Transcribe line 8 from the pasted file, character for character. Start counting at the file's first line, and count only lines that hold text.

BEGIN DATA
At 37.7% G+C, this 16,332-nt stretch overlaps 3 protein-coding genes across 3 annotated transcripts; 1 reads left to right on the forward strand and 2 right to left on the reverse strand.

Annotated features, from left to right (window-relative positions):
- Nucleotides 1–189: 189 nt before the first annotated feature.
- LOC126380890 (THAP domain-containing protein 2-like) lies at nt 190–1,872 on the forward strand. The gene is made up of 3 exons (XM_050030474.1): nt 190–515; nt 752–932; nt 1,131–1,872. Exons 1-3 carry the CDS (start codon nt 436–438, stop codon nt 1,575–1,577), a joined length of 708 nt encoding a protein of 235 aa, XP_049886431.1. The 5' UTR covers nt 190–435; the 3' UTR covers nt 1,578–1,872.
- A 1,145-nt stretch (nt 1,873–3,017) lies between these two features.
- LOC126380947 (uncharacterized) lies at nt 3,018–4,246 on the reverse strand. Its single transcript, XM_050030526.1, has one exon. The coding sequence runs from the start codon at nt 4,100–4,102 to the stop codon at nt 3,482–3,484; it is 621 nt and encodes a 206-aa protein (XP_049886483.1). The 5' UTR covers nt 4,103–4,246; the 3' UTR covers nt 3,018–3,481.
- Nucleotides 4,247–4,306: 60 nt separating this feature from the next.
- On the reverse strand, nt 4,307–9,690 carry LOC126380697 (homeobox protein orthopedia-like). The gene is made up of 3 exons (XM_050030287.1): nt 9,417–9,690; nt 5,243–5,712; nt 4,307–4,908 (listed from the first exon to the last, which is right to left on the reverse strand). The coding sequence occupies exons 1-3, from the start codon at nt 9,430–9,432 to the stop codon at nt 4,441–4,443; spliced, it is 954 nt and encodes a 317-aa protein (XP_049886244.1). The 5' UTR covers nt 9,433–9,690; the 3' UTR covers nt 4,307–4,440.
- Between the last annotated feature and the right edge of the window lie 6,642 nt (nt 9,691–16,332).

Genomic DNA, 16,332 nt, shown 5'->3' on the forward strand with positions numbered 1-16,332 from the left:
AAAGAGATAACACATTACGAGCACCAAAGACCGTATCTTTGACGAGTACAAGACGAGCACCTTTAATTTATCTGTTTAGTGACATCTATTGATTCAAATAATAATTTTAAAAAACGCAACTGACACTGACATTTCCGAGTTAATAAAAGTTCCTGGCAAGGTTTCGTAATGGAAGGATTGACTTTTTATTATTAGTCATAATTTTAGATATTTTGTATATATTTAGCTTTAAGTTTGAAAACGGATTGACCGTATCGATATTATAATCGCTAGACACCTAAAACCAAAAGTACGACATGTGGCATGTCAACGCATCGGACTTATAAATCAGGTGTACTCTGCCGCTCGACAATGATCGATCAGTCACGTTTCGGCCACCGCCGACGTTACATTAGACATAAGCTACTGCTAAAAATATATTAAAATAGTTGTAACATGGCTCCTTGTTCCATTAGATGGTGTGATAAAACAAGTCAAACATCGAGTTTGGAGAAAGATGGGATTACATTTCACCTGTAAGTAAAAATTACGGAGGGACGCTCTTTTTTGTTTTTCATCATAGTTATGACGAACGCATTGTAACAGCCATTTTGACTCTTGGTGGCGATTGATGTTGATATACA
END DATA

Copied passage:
- On the reverse strand, nt 4,307–9,690 carry LOC126380697 (homeobox protein orthopedia-like). The gene is made up of 3 exons (XM_050030287.1): nt 9,417–9,690; nt 5,243–5,712; nt 4,307–4,908 (listed from the first exon to the last, which is right to left on the reverse strand). The coding sequence occupies exons 1-3, from the start codon at nt 9,430–9,432 to the stop codon at nt 4,441–4,443; spliced, it is 954 nt and encodes a 317-aa protein (XP_049886244.1). The 5' UTR covers nt 9,433–9,690; the 3' UTR covers nt 4,307–4,440.